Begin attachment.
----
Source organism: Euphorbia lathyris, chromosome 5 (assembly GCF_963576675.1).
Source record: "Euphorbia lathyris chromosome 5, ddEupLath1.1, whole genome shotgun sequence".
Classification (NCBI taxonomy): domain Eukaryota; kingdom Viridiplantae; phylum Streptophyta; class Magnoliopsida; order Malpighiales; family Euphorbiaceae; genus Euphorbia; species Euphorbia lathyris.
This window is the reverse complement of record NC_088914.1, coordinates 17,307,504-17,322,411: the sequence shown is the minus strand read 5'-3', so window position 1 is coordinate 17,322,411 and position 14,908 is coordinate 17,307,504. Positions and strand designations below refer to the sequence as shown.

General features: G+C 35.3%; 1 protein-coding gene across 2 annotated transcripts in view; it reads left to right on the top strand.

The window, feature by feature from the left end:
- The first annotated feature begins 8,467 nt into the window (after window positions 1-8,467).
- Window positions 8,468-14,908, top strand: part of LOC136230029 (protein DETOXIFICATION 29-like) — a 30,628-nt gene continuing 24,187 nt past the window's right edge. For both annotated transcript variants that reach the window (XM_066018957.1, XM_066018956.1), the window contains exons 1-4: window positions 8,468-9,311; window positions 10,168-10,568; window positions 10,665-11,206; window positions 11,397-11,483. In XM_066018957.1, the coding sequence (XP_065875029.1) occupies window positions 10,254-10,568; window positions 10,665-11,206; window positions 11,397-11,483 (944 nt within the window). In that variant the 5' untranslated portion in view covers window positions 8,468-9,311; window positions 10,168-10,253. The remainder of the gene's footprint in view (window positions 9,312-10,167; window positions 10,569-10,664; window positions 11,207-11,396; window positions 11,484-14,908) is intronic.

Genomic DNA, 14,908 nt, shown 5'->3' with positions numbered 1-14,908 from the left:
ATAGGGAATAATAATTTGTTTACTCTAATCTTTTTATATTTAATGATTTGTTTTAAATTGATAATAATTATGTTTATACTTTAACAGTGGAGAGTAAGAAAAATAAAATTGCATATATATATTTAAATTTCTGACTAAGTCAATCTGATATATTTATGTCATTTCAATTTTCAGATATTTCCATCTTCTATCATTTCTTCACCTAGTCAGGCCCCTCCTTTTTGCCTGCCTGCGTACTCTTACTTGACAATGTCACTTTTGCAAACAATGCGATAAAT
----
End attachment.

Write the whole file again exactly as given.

Source organism: Euphorbia lathyris, chromosome 5 (assembly GCF_963576675.1).
Source record: "Euphorbia lathyris chromosome 5, ddEupLath1.1, whole genome shotgun sequence".
Classification (NCBI taxonomy): domain Eukaryota; kingdom Viridiplantae; phylum Streptophyta; class Magnoliopsida; order Malpighiales; family Euphorbiaceae; genus Euphorbia; species Euphorbia lathyris.
This window is the reverse complement of record NC_088914.1, coordinates 17,307,504-17,322,411: the sequence shown is the minus strand read 5'-3', so window position 1 is coordinate 17,322,411 and position 14,908 is coordinate 17,307,504. Positions and strand designations below refer to the sequence as shown.

General features: G+C 35.3%; 1 protein-coding gene across 2 annotated transcripts in view; it reads left to right on the top strand.

The window, feature by feature from the left end:
- The first annotated feature begins 8,467 nt into the window (after window positions 1-8,467).
- Window positions 8,468-14,908, top strand: part of LOC136230029 (protein DETOXIFICATION 29-like) — a 30,628-nt gene continuing 24,187 nt past the window's right edge. For both annotated transcript variants that reach the window (XM_066018957.1, XM_066018956.1), the window contains exons 1-4: window positions 8,468-9,311; window positions 10,168-10,568; window positions 10,665-11,206; window positions 11,397-11,483. In XM_066018957.1, the coding sequence (XP_065875029.1) occupies window positions 10,254-10,568; window positions 10,665-11,206; window positions 11,397-11,483 (944 nt within the window). In that variant the 5' untranslated portion in view covers window positions 8,468-9,311; window positions 10,168-10,253. The remainder of the gene's footprint in view (window positions 9,312-10,167; window positions 10,569-10,664; window positions 11,207-11,396; window positions 11,484-14,908) is intronic.

Genomic DNA, 14,908 nt, shown 5'->3' with positions numbered 1-14,908 from the left:
ATAGGGAATAATAATTTGTTTACTCTAATCTTTTTATATTTAATGATTTGTTTTAAATTGATAATAATTATGTTTATACTTTAACAGTGGAGAGTAAGAAAAATAAAATTGCATATATATATTTAAATTTCTGACTAAGTCAATCTGATATATTTATGTCATTTCAATTTTCAGATATTTCCATCTTCTATCATTTCTTCACCTAGTCAGGCCCCTCCTTTTTGCCTGCCTGCGTACTCTTACTTGACAATGTCACTTTTGCAAACAATGCGATAAAT